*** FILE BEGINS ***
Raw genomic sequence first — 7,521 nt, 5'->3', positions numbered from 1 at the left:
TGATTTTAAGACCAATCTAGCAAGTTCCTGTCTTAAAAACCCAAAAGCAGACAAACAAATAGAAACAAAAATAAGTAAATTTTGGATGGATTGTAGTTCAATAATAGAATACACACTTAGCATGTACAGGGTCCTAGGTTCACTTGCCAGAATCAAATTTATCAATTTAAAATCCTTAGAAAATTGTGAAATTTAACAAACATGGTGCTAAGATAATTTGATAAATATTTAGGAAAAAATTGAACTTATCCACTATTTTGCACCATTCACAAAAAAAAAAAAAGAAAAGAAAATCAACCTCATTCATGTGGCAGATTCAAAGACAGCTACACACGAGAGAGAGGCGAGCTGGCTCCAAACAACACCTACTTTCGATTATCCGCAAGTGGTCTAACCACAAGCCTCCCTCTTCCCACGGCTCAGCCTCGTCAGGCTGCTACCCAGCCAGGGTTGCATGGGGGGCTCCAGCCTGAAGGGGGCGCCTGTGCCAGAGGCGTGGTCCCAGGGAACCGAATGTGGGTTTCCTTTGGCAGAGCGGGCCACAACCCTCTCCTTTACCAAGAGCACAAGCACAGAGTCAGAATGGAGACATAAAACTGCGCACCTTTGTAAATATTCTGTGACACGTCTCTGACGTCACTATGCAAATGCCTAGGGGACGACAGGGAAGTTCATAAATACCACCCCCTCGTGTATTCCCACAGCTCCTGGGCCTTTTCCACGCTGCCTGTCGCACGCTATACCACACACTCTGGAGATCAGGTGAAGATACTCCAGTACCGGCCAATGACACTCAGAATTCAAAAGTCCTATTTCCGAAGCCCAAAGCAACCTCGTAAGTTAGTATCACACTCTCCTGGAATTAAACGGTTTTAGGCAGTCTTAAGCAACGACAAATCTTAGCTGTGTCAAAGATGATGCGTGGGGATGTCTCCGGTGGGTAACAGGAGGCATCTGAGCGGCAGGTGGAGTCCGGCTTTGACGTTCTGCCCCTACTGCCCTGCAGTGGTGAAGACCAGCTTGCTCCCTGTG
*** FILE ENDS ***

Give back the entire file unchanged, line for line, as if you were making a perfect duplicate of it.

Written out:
Raw genomic sequence first — 7,521 nt, 5'->3', positions numbered from 1 at the left:
TGATTTTAAGACCAATCTAGCAAGTTCCTGTCTTAAAAACCCAAAAGCAGACAAACAAATAGAAACAAAAATAAGTAAATTTTGGATGGATTGTAGTTCAATAATAGAATACACACTTAGCATGTACAGGGTCCTAGGTTCACTTGCCAGAATCAAATTTATCAATTTAAAATCCTTAGAAAATTGTGAAATTTAACAAACATGGTGCTAAGATAATTTGATAAATATTTAGGAAAAAATTGAACTTATCCACTATTTTGCACCATTCACAAAAAAAAAAAAAGAAAAGAAAATCAACCTCATTCATGTGGCAGATTCAAAGACAGCTACACACGAGAGAGAGGCGAGCTGGCTCCAAACAACACCTACTTTCGATTATCCGCAAGTGGTCTAACCACAAGCCTCCCTCTTCCCACGGCTCAGCCTCGTCAGGCTGCTACCCAGCCAGGGTTGCATGGGGGGCTCCAGCCTGAAGGGGGCGCCTGTGCCAGAGGCGTGGTCCCAGGGAACCGAATGTGGGTTTCCTTTGGCAGAGCGGGCCACAACCCTCTCCTTTACCAAGAGCACAAGCACAGAGTCAGAATGGAGACATAAAACTGCGCACCTTTGTAAATATTCTGTGACACGTCTCTGACGTCACTATGCAAATGCCTAGGGGACGACAGGGAAGTTCATAAATACCACCCCCTCGTGTATTCCCACAGCTCCTGGGCCTTTTCCACGCTGCCTGTCGCACGCTATACCACACACTCTGGAGATCAGGTGAAGATACTCCAGTACCGGCCAATGACACTCAGAATTCAAAAGTCCTATTTCCGAAGCCCAAAGCAACCTCGTAAGTTAGTATCACACTCTCCTGGAATTAAACGGTTTTAGGCAGTCTTAAGCAACGACAAATCTTAGCTGTGTCAAAGATGATGCGTGGGGATGTCTCCGGTGGGTAACAGGAGGCATCTGAGCGGCAGGTGGAGTCCGGCTTTGACGTTCTGCCCCTACTGCCCTGCAGTGGTGAAGACCAGCTTGCTCCCTGTG